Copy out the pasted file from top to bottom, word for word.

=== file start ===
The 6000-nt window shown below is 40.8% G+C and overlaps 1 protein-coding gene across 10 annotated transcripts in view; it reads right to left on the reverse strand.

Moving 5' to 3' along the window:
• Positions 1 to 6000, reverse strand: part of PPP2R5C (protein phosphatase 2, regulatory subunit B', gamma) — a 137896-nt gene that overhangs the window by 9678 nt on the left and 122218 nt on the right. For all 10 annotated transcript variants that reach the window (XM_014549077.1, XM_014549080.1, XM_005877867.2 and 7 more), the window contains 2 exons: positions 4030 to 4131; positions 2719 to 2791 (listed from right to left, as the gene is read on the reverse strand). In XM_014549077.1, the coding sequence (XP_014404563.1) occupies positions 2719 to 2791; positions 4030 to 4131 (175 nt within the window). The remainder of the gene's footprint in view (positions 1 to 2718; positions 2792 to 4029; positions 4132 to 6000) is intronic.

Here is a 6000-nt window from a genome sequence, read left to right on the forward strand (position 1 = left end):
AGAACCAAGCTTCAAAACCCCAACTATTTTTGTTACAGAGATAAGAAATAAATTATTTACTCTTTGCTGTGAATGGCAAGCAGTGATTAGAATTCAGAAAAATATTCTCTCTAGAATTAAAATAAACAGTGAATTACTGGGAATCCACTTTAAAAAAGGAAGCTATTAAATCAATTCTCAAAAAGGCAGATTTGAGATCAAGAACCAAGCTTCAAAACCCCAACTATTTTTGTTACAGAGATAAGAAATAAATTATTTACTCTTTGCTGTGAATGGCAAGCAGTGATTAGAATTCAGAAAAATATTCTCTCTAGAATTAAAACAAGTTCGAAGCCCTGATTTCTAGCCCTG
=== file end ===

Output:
The 6000-nt window shown below is 40.8% G+C and overlaps 1 protein-coding gene across 10 annotated transcripts in view; it reads right to left on the reverse strand.

Moving 5' to 3' along the window:
• Positions 1 to 6000, reverse strand: part of PPP2R5C (protein phosphatase 2, regulatory subunit B', gamma) — a 137896-nt gene that overhangs the window by 9678 nt on the left and 122218 nt on the right. For all 10 annotated transcript variants that reach the window (XM_014549077.1, XM_014549080.1, XM_005877867.2 and 7 more), the window contains 2 exons: positions 4030 to 4131; positions 2719 to 2791 (listed from right to left, as the gene is read on the reverse strand). In XM_014549077.1, the coding sequence (XP_014404563.1) occupies positions 2719 to 2791; positions 4030 to 4131 (175 nt within the window). The remainder of the gene's footprint in view (positions 1 to 2718; positions 2792 to 4029; positions 4132 to 6000) is intronic.

Here is a 6000-nt window from a genome sequence, read left to right on the forward strand (position 1 = left end):
AGAACCAAGCTTCAAAACCCCAACTATTTTTGTTACAGAGATAAGAAATAAATTATTTACTCTTTGCTGTGAATGGCAAGCAGTGATTAGAATTCAGAAAAATATTCTCTCTAGAATTAAAATAAACAGTGAATTACTGGGAATCCACTTTAAAAAAGGAAGCTATTAAATCAATTCTCAAAAAGGCAGATTTGAGATCAAGAACCAAGCTTCAAAACCCCAACTATTTTTGTTACAGAGATAAGAAATAAATTATTTACTCTTTGCTGTGAATGGCAAGCAGTGATTAGAATTCAGAAAAATATTCTCTCTAGAATTAAAACAAGTTCGAAGCCCTGATTTCTAGCCCTG